Stimulant Laxatives: Pelvic Floor Dysgernia Aid?

can stimulant laxatives help with pelvic floor dysgernia

Constipation is a common issue, affecting almost everyone at some point in their lives. It is characterised by infrequent bowel movements (less than three per week) and hard, dry stools that are difficult to pass. For those suffering from constipation, laxatives can provide relief. However, it is important to exercise caution when using laxatives, especially stimulant laxatives, as they can have side effects and may lead to dependency if used too frequently or over an extended period of time. While stimulant laxatives can be effective in treating constipation, they should not be the first line of treatment. Instead, dietary and lifestyle changes, such as increasing fibre and fluid intake, are recommended as the initial approach to managing constipation.

Characteristics Values
Definition of Pelvic Floor Dysgernia Refers to the passage of too few bowel movements per week, hard, dry stools that are difficult to pass, a decrease in the size of the stool, or needing to strain to have a bowel movement
Normal Frequency of Bowel Movement 3 times a day to 3 times a week
Causes of Constipation Poor eating habits, diet lacking in fiber and/or fluids, some medications, problems with the function of the pelvic floor muscles
Treatment High-fiber foods, high-fiber supplement, laxatives, stool softeners, enemas
Laxatives Stimulant laxatives, osmotic laxatives, bulk-forming laxatives, stool softeners, lubricants
Stimulant Laxatives Trigger the intestines to contract and push out the stool
Osmotic Laxatives Draw water into the bowel from the surrounding tissues to soften stools and increase bowel movement frequency
Bulk-Forming Laxatives Contain fiber which soaks up the water in the intestines and produces bulkier stool
Stool Softeners Softening dry, hard stool with water that they pull into the stool from the intestine, making it easier to push out
Lubricants Coat the surface of the stool to retain stool fluid and make it easier to push out

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How stimulant laxatives work

Constipation means the bowel does not move easily or regularly. This may manifest as having a bowel movement fewer than three times a week, and the stools may be hard and difficult to pass. Constipation can be caused by irregular meals, a lack of fibre in the diet, a lack of physical activity, medications, irritable bowel syndrome, changes in life or routine, ignoring the urge to have a bowel movement, and specific diseases or conditions.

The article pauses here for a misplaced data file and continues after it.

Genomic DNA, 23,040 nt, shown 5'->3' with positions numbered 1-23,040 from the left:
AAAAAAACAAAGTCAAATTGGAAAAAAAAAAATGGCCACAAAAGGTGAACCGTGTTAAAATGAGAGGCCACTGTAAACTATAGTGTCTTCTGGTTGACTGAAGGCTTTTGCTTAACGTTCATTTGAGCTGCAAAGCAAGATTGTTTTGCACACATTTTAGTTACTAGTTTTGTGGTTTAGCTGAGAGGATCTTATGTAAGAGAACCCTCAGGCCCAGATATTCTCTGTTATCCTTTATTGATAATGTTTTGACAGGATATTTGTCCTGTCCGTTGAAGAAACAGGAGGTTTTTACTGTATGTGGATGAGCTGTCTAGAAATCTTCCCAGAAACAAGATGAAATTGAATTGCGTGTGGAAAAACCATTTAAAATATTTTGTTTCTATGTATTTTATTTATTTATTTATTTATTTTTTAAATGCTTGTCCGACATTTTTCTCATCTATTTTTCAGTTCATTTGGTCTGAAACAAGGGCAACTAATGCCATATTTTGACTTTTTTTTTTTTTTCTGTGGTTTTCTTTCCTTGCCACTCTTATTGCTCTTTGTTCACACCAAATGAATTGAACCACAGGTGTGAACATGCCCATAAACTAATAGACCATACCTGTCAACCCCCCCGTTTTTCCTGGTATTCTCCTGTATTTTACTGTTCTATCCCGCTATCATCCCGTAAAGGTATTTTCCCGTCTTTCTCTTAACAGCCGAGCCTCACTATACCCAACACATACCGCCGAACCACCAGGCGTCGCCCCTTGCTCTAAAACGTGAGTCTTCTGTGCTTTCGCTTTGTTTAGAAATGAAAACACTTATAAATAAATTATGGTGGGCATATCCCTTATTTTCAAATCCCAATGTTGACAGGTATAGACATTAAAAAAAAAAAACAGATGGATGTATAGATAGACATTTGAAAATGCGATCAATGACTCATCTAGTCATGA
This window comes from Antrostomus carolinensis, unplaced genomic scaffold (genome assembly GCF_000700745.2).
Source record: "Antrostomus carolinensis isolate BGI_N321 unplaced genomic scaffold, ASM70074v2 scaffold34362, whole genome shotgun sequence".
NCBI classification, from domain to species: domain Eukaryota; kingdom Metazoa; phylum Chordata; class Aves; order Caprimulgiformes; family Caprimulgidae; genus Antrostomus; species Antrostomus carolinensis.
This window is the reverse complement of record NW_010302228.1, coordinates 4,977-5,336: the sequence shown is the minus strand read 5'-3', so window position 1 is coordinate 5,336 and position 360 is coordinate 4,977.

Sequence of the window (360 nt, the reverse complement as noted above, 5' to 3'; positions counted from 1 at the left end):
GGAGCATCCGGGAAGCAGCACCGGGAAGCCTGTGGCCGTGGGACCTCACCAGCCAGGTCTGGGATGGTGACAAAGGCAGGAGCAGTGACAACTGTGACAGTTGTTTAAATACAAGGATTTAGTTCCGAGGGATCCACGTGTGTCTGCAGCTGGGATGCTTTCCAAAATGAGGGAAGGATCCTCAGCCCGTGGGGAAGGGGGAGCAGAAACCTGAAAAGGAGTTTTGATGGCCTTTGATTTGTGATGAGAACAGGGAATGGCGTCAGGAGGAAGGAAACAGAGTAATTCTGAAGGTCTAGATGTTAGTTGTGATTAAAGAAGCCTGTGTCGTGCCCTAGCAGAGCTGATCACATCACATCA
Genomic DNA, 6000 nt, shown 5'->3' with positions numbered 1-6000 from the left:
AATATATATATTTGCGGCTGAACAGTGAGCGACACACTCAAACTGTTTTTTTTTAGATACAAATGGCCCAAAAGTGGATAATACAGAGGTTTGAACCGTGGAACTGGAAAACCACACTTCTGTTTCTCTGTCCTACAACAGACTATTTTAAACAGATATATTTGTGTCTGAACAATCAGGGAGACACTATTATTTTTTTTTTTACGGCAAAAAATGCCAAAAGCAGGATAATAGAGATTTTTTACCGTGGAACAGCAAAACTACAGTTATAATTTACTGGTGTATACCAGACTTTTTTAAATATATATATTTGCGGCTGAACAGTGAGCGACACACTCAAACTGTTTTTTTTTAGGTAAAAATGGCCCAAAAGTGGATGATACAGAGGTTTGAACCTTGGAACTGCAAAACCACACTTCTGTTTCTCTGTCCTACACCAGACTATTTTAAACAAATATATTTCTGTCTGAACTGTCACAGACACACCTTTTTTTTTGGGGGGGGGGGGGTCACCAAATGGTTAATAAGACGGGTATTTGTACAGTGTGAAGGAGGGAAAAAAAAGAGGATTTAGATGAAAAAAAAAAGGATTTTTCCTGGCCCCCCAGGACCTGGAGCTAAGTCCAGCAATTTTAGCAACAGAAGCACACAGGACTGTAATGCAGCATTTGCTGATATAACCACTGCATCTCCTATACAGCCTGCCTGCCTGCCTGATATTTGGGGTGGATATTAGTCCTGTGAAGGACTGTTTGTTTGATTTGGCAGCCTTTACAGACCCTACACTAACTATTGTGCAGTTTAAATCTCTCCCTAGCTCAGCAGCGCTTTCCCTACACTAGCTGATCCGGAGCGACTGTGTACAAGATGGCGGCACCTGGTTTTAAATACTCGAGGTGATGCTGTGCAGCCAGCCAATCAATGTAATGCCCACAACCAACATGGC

Stimulant laxatives are one of the five types of laxatives, the others being osmotic, bulk-forming, stool softeners, and lubricants. They are used to treat constipation and can be one of the faster-acting types of laxatives. The active ingredient in stimulant laxatives is usually either senna (also known as sennosides) or bisacodyl. They trigger rhythmic contractions in the intestines, which help push out the stool.

Stimulant laxatives should not be used for more than a week unless specifically advised by a doctor. They can be habit-forming and can be harmful to the bowels if used for an extended period. It is also advised not to give stimulant laxatives to children under the age of six unless instructed to do so by a pediatrician.

While stimulant laxatives can be effective in treating constipation, they should be used with caution. It is important to discuss laxative use with a doctor and follow their recommendations.

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The risks of stimulant laxatives

While stimulant laxatives can be used to treat constipation, they are associated with several risks and side effects.

Firstly, stimulant laxatives can be habit-forming, and long-term use can lead to dependence. This means that if used too frequently or for an extended period, the bowel may stop functioning normally, and an individual may become reliant on stimulant laxatives to have a bowel movement. It is recommended that stimulant laxatives are not used for more than a week unless advised by a doctor.

Secondly, stimulant laxatives can cause abdominal cramps and diarrhoea. They may also lead to abdominal pain and, in rare cases, more severe complications such as gastrointestinal perforation.

Additionally, stimulant laxatives may not be suitable for everyone. For example, they should be avoided if an individual has had a previous allergic reaction to any stimulant laxative, has an intestinal blockage, is experiencing undiagnosed rectal bleeding, or is showing signs of appendicitis (severe stomach pain, nausea, vomiting). Pregnant or breastfeeding women should also consult a doctor before using stimulant laxatives.